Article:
A new martech strategy that leverages data and storytelling is a concept called content sequencing: a solution that could help brands deliver ads based on what has already been seen and to avoid repeatedly presenting consumers with the same piece of content.

A new tech firm called OneSpot says its technology does this by using machine learning, data intelligence and predictive modeling. Big CPG companies such as Mondelez International have signed up after receiving many complaints from customers who felt bombarded with content and ads, particularly videos.

CMOs are looking past traditional ad agencies and toward content marketing

The vast majority of CMOs surveyed for a CMO Council whitepaper are looking past traditional ad agencies and are seeking “specialized solutions” instead to cope with growing data challenges.

“The Path Forward: Marketing’s Outlook Into The Digital Future Report” finds that this change comes from a need to address the increased use of data-driven tactics such as content marketing.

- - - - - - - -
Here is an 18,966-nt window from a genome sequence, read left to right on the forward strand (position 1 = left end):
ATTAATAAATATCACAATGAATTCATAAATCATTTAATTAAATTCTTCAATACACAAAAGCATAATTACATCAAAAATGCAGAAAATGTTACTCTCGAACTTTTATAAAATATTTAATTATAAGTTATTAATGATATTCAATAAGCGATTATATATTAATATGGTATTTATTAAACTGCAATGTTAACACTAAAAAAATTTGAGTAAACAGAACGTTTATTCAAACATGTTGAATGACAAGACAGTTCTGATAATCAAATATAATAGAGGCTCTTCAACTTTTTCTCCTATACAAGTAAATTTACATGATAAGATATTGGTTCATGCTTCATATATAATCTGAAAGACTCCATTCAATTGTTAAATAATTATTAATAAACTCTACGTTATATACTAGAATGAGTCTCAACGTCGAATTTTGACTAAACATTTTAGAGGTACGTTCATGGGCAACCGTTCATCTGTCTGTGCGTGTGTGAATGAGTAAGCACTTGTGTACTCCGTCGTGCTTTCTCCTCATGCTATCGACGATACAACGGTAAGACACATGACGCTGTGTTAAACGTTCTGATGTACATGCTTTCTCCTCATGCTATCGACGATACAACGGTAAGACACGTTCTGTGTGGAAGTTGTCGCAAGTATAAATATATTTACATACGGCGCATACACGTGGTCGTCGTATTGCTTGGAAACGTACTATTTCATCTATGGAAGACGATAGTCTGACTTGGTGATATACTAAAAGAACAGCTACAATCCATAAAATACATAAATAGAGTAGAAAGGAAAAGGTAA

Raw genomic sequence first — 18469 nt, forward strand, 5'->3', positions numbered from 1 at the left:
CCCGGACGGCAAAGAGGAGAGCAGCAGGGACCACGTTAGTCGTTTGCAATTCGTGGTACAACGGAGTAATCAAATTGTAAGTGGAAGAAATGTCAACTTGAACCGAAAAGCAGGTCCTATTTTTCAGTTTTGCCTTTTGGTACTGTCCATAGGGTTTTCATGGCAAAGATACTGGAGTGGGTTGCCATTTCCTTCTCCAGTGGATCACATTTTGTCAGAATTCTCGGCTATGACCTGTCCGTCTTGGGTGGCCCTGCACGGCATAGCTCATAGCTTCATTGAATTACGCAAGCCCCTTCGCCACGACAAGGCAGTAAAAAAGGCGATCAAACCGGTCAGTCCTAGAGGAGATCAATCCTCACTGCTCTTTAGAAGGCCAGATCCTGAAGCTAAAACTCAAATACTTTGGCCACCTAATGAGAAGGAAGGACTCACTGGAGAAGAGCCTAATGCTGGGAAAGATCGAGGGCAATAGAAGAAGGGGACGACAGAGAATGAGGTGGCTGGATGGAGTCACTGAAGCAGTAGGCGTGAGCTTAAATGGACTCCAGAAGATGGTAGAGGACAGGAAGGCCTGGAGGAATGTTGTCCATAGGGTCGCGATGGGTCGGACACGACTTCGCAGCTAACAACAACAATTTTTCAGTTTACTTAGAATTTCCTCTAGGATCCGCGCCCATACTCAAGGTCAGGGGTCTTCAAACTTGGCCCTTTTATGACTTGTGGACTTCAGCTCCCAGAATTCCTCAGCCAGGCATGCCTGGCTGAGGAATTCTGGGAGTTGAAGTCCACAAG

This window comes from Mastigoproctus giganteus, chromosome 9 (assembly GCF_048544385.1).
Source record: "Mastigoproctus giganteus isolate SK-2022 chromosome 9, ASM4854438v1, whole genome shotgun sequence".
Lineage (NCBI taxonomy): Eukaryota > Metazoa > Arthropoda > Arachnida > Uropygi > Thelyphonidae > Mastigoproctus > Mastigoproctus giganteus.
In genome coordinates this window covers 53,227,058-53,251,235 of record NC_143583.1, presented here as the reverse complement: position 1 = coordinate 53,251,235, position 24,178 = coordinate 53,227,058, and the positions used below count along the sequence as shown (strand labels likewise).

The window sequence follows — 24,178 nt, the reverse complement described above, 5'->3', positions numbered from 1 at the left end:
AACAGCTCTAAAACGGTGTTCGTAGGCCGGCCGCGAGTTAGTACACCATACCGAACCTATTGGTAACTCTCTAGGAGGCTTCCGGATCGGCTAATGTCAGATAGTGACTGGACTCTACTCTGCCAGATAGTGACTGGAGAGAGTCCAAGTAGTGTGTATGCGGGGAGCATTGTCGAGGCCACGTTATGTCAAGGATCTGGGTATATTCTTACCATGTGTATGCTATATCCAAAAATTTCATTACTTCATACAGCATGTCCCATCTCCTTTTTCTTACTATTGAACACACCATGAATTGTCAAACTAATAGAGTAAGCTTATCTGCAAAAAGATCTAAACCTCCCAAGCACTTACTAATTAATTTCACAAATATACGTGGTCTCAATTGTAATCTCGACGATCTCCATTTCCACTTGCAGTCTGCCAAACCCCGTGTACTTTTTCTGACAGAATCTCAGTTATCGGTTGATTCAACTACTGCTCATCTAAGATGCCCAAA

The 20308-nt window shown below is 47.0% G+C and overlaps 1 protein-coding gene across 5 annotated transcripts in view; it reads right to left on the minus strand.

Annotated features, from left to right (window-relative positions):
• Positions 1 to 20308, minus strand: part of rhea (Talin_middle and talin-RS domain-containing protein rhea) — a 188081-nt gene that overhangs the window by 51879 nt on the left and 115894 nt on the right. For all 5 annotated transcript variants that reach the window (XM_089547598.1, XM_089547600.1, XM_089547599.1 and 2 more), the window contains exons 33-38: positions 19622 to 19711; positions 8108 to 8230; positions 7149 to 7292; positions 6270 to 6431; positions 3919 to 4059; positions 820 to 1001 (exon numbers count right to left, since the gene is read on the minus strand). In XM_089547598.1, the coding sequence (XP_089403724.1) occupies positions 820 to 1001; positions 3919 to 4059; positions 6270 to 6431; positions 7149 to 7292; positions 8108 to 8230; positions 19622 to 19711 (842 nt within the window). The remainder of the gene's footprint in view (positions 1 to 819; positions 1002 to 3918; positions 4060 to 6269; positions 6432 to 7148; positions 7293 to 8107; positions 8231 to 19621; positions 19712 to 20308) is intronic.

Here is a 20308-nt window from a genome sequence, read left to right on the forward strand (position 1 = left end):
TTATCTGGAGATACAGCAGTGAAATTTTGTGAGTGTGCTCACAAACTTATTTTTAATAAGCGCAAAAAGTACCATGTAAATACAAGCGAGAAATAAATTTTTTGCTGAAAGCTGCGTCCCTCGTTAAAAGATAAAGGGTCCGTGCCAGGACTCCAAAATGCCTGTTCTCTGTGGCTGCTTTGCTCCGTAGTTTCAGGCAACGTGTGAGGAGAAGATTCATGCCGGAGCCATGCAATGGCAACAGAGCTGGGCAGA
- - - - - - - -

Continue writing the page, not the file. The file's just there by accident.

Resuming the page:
Related: We noted an interesting think piece on the “retreat from the agency model” in a previous Content Pulse.

AOL CMO Allie Kline on where real value lies

One of my favorite quick reads recently is an interview with AOL Chief Marketing Officer Allie Kline on Marketing Land. She talks especially about how providing value to the target consumer has to be the priority.

Kline says balancing “culture and code” is the key to success in content marketing at AOL, meaning campaigns should be data-driven, tailored to the brand and geared toward the right audience. Consumers easily detect inauthenticity, so focusing on helping them — rather than advertising — drives purchases.

The advertising industry is entering an “era of disruption,” Kline says, where a cluttered advertising field will limit innovation. Content marketing should simplify the market and give customers more breathing room.

Millennials shop online similarly to Gen X and Boomers

People tend to cast millennials as unique, but many of their behaviors are similar to those of other generations, according to a survey by marketing technology firm Adroit Digital. They browse in stores about the same and respond to mobile ads vs. desktop ads about the same as older generations, for example. The study also found that: